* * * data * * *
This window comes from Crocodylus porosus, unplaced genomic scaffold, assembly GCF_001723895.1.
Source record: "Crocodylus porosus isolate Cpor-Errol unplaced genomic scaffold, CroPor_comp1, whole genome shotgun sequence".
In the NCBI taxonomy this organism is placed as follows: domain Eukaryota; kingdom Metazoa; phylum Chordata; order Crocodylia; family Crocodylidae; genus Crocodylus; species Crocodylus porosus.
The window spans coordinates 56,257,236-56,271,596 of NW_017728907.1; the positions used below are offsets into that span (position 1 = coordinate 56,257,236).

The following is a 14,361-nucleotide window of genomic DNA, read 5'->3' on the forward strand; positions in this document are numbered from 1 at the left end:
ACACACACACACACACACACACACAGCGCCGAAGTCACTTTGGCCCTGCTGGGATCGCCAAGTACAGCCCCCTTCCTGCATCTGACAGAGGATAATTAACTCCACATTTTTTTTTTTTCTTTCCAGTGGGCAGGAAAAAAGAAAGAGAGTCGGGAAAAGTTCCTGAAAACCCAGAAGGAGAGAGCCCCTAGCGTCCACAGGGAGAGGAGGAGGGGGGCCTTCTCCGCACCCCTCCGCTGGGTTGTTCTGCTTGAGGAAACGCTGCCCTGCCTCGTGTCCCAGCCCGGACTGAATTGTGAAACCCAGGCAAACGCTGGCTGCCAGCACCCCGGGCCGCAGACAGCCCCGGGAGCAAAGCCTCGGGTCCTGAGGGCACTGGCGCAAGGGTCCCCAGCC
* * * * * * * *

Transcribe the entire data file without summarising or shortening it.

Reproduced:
This window comes from Crocodylus porosus, unplaced genomic scaffold, assembly GCF_001723895.1.
Source record: "Crocodylus porosus isolate Cpor-Errol unplaced genomic scaffold, CroPor_comp1, whole genome shotgun sequence".
In the NCBI taxonomy this organism is placed as follows: domain Eukaryota; kingdom Metazoa; phylum Chordata; order Crocodylia; family Crocodylidae; genus Crocodylus; species Crocodylus porosus.
The window spans coordinates 56,257,236-56,271,596 of NW_017728907.1; the positions used below are offsets into that span (position 1 = coordinate 56,257,236).

The following is a 14,361-nucleotide window of genomic DNA, read 5'->3' on the forward strand; positions in this document are numbered from 1 at the left end:
ACACACACACACACACACACACACAGCGCCGAAGTCACTTTGGCCCTGCTGGGATCGCCAAGTACAGCCCCCTTCCTGCATCTGACAGAGGATAATTAACTCCACATTTTTTTTTTTTCTTTCCAGTGGGCAGGAAAAAAGAAAGAGAGTCGGGAAAAGTTCCTGAAAACCCAGAAGGAGAGAGCCCCTAGCGTCCACAGGGAGAGGAGGAGGGGGGCCTTCTCCGCACCCCTCCGCTGGGTTGTTCTGCTTGAGGAAACGCTGCCCTGCCTCGTGTCCCAGCCCGGACTGAATTGTGAAACCCAGGCAAACGCTGGCTGCCAGCACCCCGGGCCGCAGACAGCCCCGGGAGCAAAGCCTCGGGTCCTGAGGGCACTGGCGCAAGGGTCCCCAGCC